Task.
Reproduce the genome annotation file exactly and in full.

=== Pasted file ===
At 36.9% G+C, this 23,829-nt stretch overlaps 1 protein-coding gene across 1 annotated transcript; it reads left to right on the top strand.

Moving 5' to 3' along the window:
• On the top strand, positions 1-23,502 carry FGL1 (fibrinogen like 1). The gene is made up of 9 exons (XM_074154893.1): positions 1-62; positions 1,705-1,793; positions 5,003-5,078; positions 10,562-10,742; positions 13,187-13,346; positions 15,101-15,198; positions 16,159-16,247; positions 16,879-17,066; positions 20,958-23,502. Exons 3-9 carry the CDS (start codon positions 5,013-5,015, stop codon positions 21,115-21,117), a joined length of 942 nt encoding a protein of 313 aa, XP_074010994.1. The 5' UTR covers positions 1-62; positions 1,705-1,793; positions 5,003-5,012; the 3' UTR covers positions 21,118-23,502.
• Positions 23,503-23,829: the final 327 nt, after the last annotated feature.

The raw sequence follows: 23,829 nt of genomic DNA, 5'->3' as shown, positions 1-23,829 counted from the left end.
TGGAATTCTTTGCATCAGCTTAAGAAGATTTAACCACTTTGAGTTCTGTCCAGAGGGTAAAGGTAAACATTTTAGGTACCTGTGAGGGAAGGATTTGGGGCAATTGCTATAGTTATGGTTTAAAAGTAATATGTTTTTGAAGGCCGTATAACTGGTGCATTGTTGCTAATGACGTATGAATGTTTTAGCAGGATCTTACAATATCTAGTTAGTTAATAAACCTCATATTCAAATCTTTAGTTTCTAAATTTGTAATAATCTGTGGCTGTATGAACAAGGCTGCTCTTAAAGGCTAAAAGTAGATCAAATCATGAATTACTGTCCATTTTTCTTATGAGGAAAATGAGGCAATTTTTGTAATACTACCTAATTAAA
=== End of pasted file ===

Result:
At 36.9% G+C, this 23,829-nt stretch overlaps 1 protein-coding gene across 1 annotated transcript; it reads left to right on the top strand.

Moving 5' to 3' along the window:
• On the top strand, positions 1-23,502 carry FGL1 (fibrinogen like 1). The gene is made up of 9 exons (XM_074154893.1): positions 1-62; positions 1,705-1,793; positions 5,003-5,078; positions 10,562-10,742; positions 13,187-13,346; positions 15,101-15,198; positions 16,159-16,247; positions 16,879-17,066; positions 20,958-23,502. Exons 3-9 carry the CDS (start codon positions 5,013-5,015, stop codon positions 21,115-21,117), a joined length of 942 nt encoding a protein of 313 aa, XP_074010994.1. The 5' UTR covers positions 1-62; positions 1,705-1,793; positions 5,003-5,012; the 3' UTR covers positions 21,118-23,502.
• Positions 23,503-23,829: the final 327 nt, after the last annotated feature.

The raw sequence follows: 23,829 nt of genomic DNA, 5'->3' as shown, positions 1-23,829 counted from the left end.
TGGAATTCTTTGCATCAGCTTAAGAAGATTTAACCACTTTGAGTTCTGTCCAGAGGGTAAAGGTAAACATTTTAGGTACCTGTGAGGGAAGGATTTGGGGCAATTGCTATAGTTATGGTTTAAAAGTAATATGTTTTTGAAGGCCGTATAACTGGTGCATTGTTGCTAATGACGTATGAATGTTTTAGCAGGATCTTACAATATCTAGTTAGTTAATAAACCTCATATTCAAATCTTTAGTTTCTAAATTTGTAATAATCTGTGGCTGTATGAACAAGGCTGCTCTTAAAGGCTAAAAGTAGATCAAATCATGAATTACTGTCCATTTTTCTTATGAGGAAAATGAGGCAATTTTTGTAATACTACCTAATTAAA